Cap and Trade

| Wed Apr. 1, 2009 3:51 PM EDT
The Waxman-Markey climate bill was released yesterday, and if Joe Romm gives it a B+ I'm loathe to be pessimistic about it.  But I am.  It's true that the bill's targets for CO2 reduction are a little more aggressive than the ones Barack Obama campaigned on, but it also includes two provisions that are pretty discouraging.  First, their cap-and-trade program allows a lot of offsets: two billion tons in all, which allows companies to pollute away as long as they "offset" their carbon emissions somewhere else.  In theory, this is fine, but in practice it's an invitation to abuse, substituting purely fictional reductions for real ones.  Second, it allocates a portion of the emission credits directly to affected industries instead of auctioning 100% of them.  This is yet another invitation to abuse.

It's possible, of course, that both of these things can be beaten into submission with the proper oversight and regulation.  But what are the odds?  Ezra Klein anticipates my reaction here:

What concerns me is that it's not clear how it gets better. Waxman and Markey probably represent the leftmost edge of the possible. They're aggressively liberal, terrifically informed legislators who get the moral urgency of climate change and possess the intellectual firepower to grasp the necessary scale of the response. If this is as far as they felt able to go on an opening bid, it's hard to see the legislative pathway that strengthens, rather than weakens, the legislation.

A bill that started out with no offsets and no allocation might eventually end up with offsets and allocation.  But what happens to a bill that caves in on these issues right at the start?  It gets even worse as it wends its way through the sausage factory, that's what.

As Ezra says, Markey and Waxman are as good as they come on this stuff, and if they don't believe that a clean bill stands a chance even as an opening bid, they're probably right.  And God knows, making the perfect the enemy of the good and getting nothing done at all is practically a liberal art form.  Passing this bill in some form or another is certainly way better than passing nothing.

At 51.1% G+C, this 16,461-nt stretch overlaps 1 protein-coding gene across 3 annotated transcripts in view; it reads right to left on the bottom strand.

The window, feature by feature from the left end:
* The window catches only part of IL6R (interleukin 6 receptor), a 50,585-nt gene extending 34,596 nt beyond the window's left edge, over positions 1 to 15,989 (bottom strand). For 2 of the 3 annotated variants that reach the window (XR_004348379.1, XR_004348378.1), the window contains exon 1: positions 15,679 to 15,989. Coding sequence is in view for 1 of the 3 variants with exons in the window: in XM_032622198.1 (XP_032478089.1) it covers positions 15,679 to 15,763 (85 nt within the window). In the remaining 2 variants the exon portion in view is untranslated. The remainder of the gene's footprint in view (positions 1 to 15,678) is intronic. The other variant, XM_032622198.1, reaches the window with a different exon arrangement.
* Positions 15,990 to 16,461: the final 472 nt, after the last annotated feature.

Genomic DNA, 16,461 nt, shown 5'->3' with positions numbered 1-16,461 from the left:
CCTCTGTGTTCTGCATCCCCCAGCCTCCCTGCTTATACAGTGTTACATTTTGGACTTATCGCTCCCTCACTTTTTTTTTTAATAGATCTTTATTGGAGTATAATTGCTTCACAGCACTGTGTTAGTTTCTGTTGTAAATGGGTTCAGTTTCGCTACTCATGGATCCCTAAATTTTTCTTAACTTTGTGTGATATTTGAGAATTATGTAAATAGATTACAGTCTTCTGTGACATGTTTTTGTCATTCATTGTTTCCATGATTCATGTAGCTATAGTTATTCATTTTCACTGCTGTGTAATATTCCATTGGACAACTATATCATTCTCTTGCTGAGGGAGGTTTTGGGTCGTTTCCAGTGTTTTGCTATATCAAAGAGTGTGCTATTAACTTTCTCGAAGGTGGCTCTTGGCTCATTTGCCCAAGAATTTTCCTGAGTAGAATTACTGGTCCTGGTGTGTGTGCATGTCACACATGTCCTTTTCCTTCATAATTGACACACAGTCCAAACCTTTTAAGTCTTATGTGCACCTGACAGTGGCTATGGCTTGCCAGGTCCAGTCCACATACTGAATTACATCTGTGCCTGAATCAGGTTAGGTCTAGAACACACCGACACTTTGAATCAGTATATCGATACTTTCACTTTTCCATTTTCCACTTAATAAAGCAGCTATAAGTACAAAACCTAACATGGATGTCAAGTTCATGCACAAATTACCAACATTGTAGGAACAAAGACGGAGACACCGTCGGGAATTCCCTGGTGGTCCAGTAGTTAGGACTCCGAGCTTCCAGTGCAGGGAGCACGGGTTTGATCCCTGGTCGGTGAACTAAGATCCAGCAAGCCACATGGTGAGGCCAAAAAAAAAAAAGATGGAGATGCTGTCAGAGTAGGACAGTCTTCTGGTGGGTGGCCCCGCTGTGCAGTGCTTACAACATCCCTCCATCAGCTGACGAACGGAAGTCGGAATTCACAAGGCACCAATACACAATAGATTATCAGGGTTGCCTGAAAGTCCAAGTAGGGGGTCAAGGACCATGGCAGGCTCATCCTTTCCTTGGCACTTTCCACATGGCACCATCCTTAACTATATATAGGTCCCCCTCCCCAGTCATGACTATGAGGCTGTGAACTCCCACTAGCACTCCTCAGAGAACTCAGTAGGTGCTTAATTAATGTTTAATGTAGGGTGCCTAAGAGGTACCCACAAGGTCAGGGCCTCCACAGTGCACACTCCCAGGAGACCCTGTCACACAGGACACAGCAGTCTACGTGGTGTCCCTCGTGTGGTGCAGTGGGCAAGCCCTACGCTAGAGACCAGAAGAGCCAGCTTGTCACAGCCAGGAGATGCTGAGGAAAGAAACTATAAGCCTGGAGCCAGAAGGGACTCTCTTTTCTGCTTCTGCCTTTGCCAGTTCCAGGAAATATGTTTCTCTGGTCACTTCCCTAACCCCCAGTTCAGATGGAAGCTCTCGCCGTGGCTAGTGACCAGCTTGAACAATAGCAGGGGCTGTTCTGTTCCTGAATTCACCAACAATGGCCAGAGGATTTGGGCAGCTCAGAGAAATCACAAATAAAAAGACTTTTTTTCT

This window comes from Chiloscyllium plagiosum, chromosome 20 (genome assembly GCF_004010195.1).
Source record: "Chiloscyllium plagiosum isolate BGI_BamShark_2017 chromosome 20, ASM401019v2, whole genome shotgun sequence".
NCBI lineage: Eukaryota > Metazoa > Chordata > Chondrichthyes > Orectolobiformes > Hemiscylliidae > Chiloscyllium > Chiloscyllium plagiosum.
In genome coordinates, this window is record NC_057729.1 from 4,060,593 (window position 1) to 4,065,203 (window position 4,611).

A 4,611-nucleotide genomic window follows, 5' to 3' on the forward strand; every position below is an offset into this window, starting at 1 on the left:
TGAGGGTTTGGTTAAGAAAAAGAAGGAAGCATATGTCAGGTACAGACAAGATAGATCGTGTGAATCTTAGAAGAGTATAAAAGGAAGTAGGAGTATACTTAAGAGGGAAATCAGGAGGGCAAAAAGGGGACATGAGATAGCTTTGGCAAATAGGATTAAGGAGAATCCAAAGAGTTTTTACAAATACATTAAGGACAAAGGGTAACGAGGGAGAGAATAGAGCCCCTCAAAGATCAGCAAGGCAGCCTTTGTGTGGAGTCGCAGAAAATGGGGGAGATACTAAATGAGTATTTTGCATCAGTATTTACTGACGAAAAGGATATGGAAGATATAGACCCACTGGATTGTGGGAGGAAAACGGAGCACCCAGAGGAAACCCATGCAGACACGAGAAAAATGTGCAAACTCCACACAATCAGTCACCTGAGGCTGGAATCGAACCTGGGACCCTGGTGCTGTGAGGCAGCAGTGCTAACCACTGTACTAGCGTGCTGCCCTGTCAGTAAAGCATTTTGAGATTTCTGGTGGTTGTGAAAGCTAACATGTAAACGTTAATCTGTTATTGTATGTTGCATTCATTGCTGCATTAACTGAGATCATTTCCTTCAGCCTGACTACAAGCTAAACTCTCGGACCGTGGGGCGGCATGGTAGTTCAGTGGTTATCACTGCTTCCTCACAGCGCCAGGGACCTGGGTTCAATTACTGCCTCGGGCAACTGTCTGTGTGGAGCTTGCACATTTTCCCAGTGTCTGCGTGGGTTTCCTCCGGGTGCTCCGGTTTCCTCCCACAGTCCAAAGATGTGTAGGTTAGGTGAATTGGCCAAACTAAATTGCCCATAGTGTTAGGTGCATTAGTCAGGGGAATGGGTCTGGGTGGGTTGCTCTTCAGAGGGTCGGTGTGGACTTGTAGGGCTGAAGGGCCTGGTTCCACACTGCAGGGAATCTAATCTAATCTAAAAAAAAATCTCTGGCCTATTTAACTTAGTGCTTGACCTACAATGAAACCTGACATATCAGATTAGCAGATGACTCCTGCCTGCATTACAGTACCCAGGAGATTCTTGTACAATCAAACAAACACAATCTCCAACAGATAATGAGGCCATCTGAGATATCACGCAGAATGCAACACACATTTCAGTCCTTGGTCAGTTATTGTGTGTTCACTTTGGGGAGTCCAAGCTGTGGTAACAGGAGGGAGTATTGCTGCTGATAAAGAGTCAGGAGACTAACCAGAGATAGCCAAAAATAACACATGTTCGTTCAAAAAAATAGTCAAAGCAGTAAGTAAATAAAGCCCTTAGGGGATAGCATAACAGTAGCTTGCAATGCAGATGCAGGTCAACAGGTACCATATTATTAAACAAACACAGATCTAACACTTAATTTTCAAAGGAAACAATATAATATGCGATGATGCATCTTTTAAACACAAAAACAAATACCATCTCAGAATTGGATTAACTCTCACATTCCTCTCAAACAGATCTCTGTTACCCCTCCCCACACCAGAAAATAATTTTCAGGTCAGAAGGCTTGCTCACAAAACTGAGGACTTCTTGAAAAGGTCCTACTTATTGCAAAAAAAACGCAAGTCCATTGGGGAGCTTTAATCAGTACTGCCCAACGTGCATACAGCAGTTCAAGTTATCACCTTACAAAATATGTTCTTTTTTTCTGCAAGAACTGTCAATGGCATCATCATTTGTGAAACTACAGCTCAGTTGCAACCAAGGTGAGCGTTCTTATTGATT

But still.  It's hard not to be a little let down by this.  If this is the best we can do, Bangladesh better get used to being a permanent swamp.

UPDATE: Dave Roberts notes that this is a b-i-i-i-i-g bill, combining a potentially unpopular cap-and-trade program with a tremendous amount of other stuff: "The fact is, doing these pieces separately would mean three, four, possibly five bruising legislative battles, culminating in a battle over cap-and-trade that, in my estimation, simply can't be won on its own in this Senate....So they've decided, uncharacteristically for Democrats, to double down. They are piling all this stuff into one big-ticket, high-profile, must-pass bill....There is now a single point of focus, a put-up-or-shut-up moment. Anyone who wants to transition to a green economy or get the country off foreign oil or prevent global warming knows what to get behind. If nothing else, there will be no doubt by next year whether we're serious about this sh*t."

True, that.  My reservations aside, this bill is the best thing we've seen on the energy front in a long, long time.  I just wish it were even better, that's all.  A guy can dream, can't he?

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